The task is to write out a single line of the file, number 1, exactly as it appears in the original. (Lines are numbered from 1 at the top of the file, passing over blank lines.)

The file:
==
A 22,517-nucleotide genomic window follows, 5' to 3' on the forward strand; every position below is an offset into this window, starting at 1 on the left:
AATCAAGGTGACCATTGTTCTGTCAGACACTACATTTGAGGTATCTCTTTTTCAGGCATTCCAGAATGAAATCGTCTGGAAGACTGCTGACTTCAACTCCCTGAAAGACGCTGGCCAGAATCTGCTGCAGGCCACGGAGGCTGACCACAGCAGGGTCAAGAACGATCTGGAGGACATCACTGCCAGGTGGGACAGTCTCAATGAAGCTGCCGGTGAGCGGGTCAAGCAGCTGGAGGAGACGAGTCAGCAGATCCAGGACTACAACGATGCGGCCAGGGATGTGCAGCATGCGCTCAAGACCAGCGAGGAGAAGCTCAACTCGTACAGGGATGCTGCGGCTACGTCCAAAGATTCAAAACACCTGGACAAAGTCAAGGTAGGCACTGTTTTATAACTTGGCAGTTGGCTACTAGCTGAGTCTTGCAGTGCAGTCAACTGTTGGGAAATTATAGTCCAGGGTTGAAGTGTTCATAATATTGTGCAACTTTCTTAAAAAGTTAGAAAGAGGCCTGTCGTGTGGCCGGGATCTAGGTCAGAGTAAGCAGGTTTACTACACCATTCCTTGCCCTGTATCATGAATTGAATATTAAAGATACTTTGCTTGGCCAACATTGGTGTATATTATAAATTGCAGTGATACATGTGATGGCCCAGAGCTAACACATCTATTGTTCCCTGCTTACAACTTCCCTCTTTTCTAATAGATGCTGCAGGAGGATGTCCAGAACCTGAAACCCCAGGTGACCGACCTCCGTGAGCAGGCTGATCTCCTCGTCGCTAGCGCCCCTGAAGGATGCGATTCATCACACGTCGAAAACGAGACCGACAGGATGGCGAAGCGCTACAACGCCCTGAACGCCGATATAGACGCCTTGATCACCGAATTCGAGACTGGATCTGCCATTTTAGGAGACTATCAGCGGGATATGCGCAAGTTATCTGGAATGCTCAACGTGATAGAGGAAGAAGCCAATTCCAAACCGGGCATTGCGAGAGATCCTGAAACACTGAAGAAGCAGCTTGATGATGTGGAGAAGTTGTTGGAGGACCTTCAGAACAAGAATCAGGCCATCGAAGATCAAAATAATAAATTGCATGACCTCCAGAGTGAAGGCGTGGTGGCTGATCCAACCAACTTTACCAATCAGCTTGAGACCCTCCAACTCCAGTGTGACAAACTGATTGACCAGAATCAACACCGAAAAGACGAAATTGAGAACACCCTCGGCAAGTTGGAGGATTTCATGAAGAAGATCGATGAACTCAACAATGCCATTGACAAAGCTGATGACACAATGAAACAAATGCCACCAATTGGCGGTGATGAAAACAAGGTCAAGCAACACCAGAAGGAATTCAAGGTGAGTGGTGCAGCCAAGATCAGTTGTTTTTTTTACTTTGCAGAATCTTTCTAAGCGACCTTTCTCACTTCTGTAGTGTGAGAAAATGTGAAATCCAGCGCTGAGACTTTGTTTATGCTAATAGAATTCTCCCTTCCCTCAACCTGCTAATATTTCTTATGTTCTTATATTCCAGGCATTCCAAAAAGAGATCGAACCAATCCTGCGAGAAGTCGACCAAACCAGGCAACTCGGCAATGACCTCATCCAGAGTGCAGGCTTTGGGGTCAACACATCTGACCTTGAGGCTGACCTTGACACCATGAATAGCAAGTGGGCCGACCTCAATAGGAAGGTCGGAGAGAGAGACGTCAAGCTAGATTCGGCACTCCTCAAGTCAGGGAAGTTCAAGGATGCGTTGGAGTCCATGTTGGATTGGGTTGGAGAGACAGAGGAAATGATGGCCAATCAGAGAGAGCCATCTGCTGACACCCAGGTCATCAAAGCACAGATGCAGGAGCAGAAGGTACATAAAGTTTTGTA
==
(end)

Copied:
A 22,517-nucleotide genomic window follows, 5' to 3' on the forward strand; every position below is an offset into this window, starting at 1 on the left: